John Heartfield – the Photomontage Magician
John Heartfield was a highly productive artist, especially in his young adult life. He is perhaps best known for his 240 photomontages, but he was also an accomplished scenographer and editor and the co-founder of a magazine as well as a publishing house
By Allan Christiansen/Translation (from Danish) by Maria Busch
You’ll probably recognise many of Heartfield’s photomontages. We have selected a few works relating to the Spanish Civil War and some of his more rarely shown works.
John Heartfield is born in Berlin, Germany 19 June 1891 as Helmut Franz Josef Herzfeld. In 1916, he changes his name to John Heartfield in protest against the anti-British sentiment in Germany, expressed, for example, in the manner of which people greeted each other: ” – God punish England – May he punish it”
The Berlin Dada artists
Heartfield studies art at the Royal Bavarian Arts and Crafts School in Munich from 1907 to 1913 and at the Arts and Craft School Berlin-Charlottenburg from 1913 to 1914.
He joins the circle of artists associated with the magazines Der Sturm (‘The Storm’) and Die Aktion. The group’s central members are publishers Herwarth Walden and Franz Pfemfert. Artist George Grosz (who has changed his name from Georg Gross) is also part of the group. Grosz and Heartfield soon develop a close friendship and engage in a longstanding collaboration as fellow artistic rebels.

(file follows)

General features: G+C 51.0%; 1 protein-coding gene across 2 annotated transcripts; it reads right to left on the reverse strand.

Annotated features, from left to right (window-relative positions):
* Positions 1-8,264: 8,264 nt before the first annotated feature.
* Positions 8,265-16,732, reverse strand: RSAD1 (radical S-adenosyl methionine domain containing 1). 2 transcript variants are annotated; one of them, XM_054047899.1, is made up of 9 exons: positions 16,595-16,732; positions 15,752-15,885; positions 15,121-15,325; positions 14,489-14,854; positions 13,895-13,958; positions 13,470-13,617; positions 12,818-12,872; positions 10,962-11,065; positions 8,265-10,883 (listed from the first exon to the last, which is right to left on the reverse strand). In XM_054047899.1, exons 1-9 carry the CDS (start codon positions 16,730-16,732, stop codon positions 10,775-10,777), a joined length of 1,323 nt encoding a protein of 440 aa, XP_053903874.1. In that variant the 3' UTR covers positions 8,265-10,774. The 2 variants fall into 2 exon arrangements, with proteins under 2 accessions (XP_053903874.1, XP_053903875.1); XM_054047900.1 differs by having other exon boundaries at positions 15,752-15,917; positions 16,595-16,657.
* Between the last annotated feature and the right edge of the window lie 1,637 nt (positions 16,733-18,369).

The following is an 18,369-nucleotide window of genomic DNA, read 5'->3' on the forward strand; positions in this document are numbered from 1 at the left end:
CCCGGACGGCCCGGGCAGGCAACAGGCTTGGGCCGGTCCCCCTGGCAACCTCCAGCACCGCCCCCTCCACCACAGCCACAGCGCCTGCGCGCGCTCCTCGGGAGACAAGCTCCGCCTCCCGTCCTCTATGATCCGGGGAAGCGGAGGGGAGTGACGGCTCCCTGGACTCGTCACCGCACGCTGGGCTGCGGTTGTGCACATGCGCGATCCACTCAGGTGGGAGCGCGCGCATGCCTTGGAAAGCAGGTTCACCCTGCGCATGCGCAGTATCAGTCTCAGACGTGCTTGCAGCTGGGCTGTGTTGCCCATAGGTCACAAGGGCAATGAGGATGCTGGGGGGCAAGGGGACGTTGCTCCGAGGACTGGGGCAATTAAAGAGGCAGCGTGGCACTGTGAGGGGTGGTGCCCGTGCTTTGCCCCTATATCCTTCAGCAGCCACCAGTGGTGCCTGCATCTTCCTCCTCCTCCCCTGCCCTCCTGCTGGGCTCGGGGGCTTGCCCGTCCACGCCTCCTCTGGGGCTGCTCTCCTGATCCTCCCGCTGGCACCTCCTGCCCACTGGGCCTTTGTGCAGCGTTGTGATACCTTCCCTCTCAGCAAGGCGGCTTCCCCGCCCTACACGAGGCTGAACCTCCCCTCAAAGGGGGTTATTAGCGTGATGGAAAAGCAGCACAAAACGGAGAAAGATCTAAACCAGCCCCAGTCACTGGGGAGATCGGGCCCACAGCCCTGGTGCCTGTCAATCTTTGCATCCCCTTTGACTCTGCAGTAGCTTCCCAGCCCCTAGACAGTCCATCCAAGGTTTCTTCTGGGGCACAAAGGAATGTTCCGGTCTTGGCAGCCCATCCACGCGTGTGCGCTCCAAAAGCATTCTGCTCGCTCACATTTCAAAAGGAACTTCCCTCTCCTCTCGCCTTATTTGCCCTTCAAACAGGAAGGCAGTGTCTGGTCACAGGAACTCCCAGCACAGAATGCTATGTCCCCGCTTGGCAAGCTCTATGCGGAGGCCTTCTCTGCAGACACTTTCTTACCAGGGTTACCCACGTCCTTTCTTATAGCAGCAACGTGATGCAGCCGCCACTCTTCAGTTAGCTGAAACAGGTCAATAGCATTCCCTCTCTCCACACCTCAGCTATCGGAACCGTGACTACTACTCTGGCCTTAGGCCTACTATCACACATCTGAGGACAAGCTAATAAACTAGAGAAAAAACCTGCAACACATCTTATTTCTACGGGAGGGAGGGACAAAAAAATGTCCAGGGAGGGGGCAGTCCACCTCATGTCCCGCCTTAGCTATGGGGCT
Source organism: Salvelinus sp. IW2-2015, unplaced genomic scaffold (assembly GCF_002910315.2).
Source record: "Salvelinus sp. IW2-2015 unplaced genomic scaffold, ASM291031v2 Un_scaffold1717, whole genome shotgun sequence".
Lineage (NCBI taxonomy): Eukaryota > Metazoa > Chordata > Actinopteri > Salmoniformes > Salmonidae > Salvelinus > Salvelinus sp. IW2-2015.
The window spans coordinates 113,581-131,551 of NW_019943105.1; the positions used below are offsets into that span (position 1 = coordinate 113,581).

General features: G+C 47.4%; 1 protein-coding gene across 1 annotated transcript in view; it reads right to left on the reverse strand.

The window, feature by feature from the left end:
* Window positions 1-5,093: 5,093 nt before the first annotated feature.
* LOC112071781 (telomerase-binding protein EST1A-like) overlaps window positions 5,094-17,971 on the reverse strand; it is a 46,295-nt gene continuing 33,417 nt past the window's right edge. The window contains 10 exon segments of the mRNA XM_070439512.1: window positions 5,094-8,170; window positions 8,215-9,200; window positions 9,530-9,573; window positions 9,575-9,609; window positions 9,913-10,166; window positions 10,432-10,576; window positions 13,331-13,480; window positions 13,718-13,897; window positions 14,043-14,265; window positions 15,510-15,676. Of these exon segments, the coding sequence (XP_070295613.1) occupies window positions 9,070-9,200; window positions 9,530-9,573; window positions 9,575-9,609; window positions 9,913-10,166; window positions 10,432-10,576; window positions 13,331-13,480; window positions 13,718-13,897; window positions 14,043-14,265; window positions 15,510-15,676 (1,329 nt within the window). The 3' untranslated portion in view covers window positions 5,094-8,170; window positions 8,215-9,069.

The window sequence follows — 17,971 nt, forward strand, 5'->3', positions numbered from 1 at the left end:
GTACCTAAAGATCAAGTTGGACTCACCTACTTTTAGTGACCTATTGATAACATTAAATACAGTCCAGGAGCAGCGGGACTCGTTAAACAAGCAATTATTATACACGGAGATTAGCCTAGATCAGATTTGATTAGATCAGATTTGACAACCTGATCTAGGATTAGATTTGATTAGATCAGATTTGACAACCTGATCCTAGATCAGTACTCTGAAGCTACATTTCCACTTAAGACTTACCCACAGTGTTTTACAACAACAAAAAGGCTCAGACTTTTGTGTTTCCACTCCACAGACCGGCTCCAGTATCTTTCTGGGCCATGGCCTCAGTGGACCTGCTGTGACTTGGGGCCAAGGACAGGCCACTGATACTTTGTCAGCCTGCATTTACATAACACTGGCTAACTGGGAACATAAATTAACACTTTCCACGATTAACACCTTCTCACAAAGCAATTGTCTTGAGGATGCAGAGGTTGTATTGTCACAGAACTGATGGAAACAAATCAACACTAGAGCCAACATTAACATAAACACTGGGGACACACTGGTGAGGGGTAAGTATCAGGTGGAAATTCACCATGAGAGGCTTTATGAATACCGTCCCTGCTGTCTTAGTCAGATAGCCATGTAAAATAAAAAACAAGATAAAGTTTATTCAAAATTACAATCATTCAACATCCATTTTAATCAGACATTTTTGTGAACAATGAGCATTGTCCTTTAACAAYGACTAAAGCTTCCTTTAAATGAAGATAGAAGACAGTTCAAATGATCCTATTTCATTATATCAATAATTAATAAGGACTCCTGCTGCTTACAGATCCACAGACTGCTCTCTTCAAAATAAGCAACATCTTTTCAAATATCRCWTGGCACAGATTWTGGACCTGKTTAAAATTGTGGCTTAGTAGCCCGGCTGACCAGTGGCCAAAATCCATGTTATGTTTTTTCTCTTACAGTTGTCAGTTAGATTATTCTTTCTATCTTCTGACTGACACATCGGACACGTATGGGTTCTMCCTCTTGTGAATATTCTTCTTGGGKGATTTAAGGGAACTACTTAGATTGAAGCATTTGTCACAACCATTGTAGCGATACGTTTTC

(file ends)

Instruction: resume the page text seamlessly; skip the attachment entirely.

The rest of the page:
The October Revolution in Russia and the political situation in Germany intensify his political views. As one of the leading members of the Dada group, Heartfield now insists on greater political clarity and commitment in the artistic work.
Photomontage as a political weapon
Heartfield comes to the realisation that photomontage is a highly viable approach to the enhancement of a greater political awareness and understanding among the general public, his theory being that photomontage can and must demonstrate what the world is and not what it looks like.
In 1920, Heartfield, his brother and George Grosz found the political-satirical magazine Die Pleite (‘Bankrupt’).
During the years of 1920-1923, Heartfield works as a scenographer for theatre directors and producers Erwin Piscator and Max Reinhardt (original name Max Goldmann). Heartfelt creates photomontages for the communist paper Der Knüppel (‘The Cudgel’), which he and Grosz co-edit from 1923 to 1927. In parallel, he creates covers and posters for the Party newspaper Die Rote Fahne (‘The Red Flag’). It is, however, as a staff illustrator (1930-1938) for the magazine Arbeiter Illustrierte Zeitung (‘The Workers’ Illustrated Paper’) that his thoughts and ideas gain momentum.
Returning to Germany
Having been denied a residence permit in England, Heartfield returns to Germany in 1950. He settles in Leipzig (then in East Germany) and later moves to Berlin (also in East Germany), where he lives until his death 26 April 1968.
Halt’ stand, rotes Madrid,
halt’ stand, stolzes Madrid!
Das Weltall dröhnt,
die Menschheit glüht,
der Erdball singt dein Heldenlied,
Millionen singen mit:
Halt’ stand, rotes Madrid!
Stand firm, red Madrid
stand firm, proud Madrid!
The universe is roaring,
mankind is glowing,
the globe is singing your heroic song,
Millions sing along:
Stand firm, red Madrid!